#4: Adaptive learning
Adaptive learning is about customising L&D to the individual learner.
More often than not, it is powered by a company’s learning analytics infrastructure to answer questions like: What is the learner’s level of experience? What kind of prior knowledge do they have? What do their behaviours on the L&D platform say about their likes and dislikes, and what works best for them?
By leveraging those insights, the company can create learning environments that either allow learners to be more self-directed, or to develop more targeted interventions or offerings for specific learning needs.
#5: Mobile-first behaviours
Chances are, all your employees have at least one mobile device, be it a phone or a tablet. Today, mobile devices are the preferred channel for how people go about their day-to-day activities. Learning is no exception.
This does not mean that a company must develop an L&D app. Apps are an option, but the point is to design the offerings with the mobile experience in mind.
Content should be optimised for speed, without the need for much computing power. User interfaces should be responsively designed, so that image and text scale based on the size of the screen – be it a mobile phone or laptop.
#6: Micro & Nano-learning
Attention spans are getting shorter by the day and the future of learning is in combining education with entertainment. Micro- or nano-learning aims to create content that is bite-sized, engaging and straight to the point.
As much as possible, it should also be designed to be ‘on the go’, so that learners can make use of pockets of free time throughout the day.
Take on-boarding programmes as an example. Instead of waiting for the new hire to officially join micro-learning modules can be sent ahead of time to introduce them to the essentials about the company, their role, and what to expect. This can be through a series of short clips showcasing the company’s personality and culture, engaging animated or hosted videos, and micro-quizzes and games.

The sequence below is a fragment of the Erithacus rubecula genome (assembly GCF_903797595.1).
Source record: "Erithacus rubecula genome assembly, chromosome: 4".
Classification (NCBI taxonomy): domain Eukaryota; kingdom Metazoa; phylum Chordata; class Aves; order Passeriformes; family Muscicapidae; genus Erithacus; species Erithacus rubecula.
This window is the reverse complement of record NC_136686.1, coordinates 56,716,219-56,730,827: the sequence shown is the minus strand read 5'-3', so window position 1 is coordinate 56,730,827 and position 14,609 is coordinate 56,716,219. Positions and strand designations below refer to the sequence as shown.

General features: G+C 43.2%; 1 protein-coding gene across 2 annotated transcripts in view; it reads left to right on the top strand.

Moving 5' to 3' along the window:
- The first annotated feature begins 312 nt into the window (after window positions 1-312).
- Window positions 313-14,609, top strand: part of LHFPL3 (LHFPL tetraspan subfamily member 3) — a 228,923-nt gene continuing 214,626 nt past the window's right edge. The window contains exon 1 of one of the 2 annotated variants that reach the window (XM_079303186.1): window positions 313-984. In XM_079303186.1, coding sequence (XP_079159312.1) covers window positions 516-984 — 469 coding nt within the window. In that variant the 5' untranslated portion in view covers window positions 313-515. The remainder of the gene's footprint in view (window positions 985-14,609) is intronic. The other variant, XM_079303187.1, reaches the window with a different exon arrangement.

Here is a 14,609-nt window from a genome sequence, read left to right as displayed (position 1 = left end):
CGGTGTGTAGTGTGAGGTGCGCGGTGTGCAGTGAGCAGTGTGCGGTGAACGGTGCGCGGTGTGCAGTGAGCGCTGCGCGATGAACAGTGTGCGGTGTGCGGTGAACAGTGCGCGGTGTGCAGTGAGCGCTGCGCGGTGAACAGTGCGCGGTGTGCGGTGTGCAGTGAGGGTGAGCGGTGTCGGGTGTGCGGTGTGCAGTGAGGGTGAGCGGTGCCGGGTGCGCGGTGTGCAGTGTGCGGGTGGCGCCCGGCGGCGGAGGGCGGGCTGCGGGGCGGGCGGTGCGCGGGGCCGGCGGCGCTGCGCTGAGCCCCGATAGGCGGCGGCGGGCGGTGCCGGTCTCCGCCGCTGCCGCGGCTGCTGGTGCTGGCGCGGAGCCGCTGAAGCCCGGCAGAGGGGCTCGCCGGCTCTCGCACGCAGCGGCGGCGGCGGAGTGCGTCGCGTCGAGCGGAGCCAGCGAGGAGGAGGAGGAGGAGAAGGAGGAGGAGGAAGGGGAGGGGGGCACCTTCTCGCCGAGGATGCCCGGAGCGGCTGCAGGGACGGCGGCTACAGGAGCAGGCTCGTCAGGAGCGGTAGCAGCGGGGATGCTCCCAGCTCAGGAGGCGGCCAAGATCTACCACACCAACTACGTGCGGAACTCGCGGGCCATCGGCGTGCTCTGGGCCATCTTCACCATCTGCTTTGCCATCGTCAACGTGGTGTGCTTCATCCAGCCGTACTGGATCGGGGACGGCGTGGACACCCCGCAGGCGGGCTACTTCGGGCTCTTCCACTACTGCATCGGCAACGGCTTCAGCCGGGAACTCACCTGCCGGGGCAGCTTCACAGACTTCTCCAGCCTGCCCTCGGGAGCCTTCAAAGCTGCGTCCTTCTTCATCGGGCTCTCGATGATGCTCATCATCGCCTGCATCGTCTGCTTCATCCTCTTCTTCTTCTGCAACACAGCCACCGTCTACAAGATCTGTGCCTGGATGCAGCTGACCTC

#7: Leveraging eLearning for soft skills training
Traditionally, companies will prioritise hard skills training for their staff such as product knowledge, procedural training or compliance. However with McKinsey estimating that 50% of tasks are now able to be automated with existing technology, companies are increasingly realising that they also need to focus on training their employees’ soft skills to gain a competitive edge.
Common training methods such as notes, slides and lecture-style sessions however are typically not as effective for soft skills training, which deals with situational awareness and personal interactions that can be hard to mimic on-demand.
But through the use of eLearning, for instance, using immersive simulations, learners can experience the tone, posture and emotion in interpersonal interactions.
For instance, HR professionals can benefit from eLearning simulations of sensitive conversations about pay and mental health.
Branching scenarios where learners can choose from multiple scenarios can also be designed to help learners understand the effects of their actions in conflict resolution or leadership training.
Additionally, interactive videos with real stories of customers can help customer service reps or healthcare professionals build empathy for their customers.
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Learners First eLearning Content
At VisuerLab, we believe that learners should be at the heart of content development and learning needs to be engaging and relevant to learners.
Therefore as learners’ behaviour changes and new technologies emerge, content and implementation strategies must be differentiated according to the learner’s profile.